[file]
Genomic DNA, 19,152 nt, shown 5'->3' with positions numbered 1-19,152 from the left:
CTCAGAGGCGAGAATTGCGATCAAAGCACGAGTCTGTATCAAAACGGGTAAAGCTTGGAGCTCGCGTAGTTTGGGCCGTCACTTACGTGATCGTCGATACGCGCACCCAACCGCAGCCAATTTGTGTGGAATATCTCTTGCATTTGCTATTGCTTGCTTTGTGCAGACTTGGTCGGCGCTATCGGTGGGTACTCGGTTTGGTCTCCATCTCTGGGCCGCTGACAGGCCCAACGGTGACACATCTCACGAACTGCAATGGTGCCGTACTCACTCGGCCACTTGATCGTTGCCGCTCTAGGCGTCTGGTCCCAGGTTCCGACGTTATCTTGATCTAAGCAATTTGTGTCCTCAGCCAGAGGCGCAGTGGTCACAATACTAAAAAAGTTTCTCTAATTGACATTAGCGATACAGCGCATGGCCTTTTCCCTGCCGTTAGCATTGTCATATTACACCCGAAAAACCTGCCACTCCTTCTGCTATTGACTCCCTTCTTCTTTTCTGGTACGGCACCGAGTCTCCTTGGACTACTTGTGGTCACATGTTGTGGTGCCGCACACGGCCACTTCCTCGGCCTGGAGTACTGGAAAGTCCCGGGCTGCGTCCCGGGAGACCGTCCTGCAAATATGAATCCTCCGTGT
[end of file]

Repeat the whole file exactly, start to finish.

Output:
Genomic DNA, 19,152 nt, shown 5'->3' with positions numbered 1-19,152 from the left:
CTCAGAGGCGAGAATTGCGATCAAAGCACGAGTCTGTATCAAAACGGGTAAAGCTTGGAGCTCGCGTAGTTTGGGCCGTCACTTACGTGATCGTCGATACGCGCACCCAACCGCAGCCAATTTGTGTGGAATATCTCTTGCATTTGCTATTGCTTGCTTTGTGCAGACTTGGTCGGCGCTATCGGTGGGTACTCGGTTTGGTCTCCATCTCTGGGCCGCTGACAGGCCCAACGGTGACACATCTCACGAACTGCAATGGTGCCGTACTCACTCGGCCACTTGATCGTTGCCGCTCTAGGCGTCTGGTCCCAGGTTCCGACGTTATCTTGATCTAAGCAATTTGTGTCCTCAGCCAGAGGCGCAGTGGTCACAATACTAAAAAAGTTTCTCTAATTGACATTAGCGATACAGCGCATGGCCTTTTCCCTGCCGTTAGCATTGTCATATTACACCCGAAAAACCTGCCACTCCTTCTGCTATTGACTCCCTTCTTCTTTTCTGGTACGGCACCGAGTCTCCTTGGACTACTTGTGGTCACATGTTGTGGTGCCGCACACGGCCACTTCCTCGGCCTGGAGTACTGGAAAGTCCCGGGCTGCGTCCCGGGAGACCGTCCTGCAAATATGAATCCTCCGTGT